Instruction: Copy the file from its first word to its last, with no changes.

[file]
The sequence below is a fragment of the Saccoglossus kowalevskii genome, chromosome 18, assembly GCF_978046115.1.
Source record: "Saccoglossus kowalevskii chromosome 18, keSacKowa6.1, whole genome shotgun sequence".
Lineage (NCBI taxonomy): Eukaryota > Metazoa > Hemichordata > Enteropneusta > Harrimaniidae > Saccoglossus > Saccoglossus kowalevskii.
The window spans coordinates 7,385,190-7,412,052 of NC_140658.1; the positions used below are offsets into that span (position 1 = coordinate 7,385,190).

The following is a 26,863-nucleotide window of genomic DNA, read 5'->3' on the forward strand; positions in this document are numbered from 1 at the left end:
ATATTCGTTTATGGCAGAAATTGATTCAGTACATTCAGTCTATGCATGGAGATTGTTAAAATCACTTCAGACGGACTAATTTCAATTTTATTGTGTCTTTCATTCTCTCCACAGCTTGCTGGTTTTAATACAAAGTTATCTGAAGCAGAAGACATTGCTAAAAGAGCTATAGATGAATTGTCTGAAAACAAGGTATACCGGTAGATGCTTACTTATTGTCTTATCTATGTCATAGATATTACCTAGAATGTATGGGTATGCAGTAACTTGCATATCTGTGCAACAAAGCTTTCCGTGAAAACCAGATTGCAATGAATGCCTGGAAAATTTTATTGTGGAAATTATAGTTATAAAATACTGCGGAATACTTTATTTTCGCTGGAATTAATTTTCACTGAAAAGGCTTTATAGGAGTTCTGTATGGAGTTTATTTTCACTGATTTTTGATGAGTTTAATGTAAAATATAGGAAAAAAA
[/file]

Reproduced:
The sequence below is a fragment of the Saccoglossus kowalevskii genome, chromosome 18, assembly GCF_978046115.1.
Source record: "Saccoglossus kowalevskii chromosome 18, keSacKowa6.1, whole genome shotgun sequence".
Lineage (NCBI taxonomy): Eukaryota > Metazoa > Hemichordata > Enteropneusta > Harrimaniidae > Saccoglossus > Saccoglossus kowalevskii.
The window spans coordinates 7,385,190-7,412,052 of NC_140658.1; the positions used below are offsets into that span (position 1 = coordinate 7,385,190).

The following is a 26,863-nucleotide window of genomic DNA, read 5'->3' on the forward strand; positions in this document are numbered from 1 at the left end:
ATATTCGTTTATGGCAGAAATTGATTCAGTACATTCAGTCTATGCATGGAGATTGTTAAAATCACTTCAGACGGACTAATTTCAATTTTATTGTGTCTTTCATTCTCTCCACAGCTTGCTGGTTTTAATACAAAGTTATCTGAAGCAGAAGACATTGCTAAAAGAGCTATAGATGAATTGTCTGAAAACAAGGTATACCGGTAGATGCTTACTTATTGTCTTATCTATGTCATAGATATTACCTAGAATGTATGGGTATGCAGTAACTTGCATATCTGTGCAACAAAGCTTTCCGTGAAAACCAGATTGCAATGAATGCCTGGAAAATTTTATTGTGGAAATTATAGTTATAAAATACTGCGGAATACTTTATTTTCGCTGGAATTAATTTTCACTGAAAAGGCTTTATAGGAGTTCTGTATGGAGTTTATTTTCACTGATTTTTGATGAGTTTAATGTAAAATATAGGAAAAAAA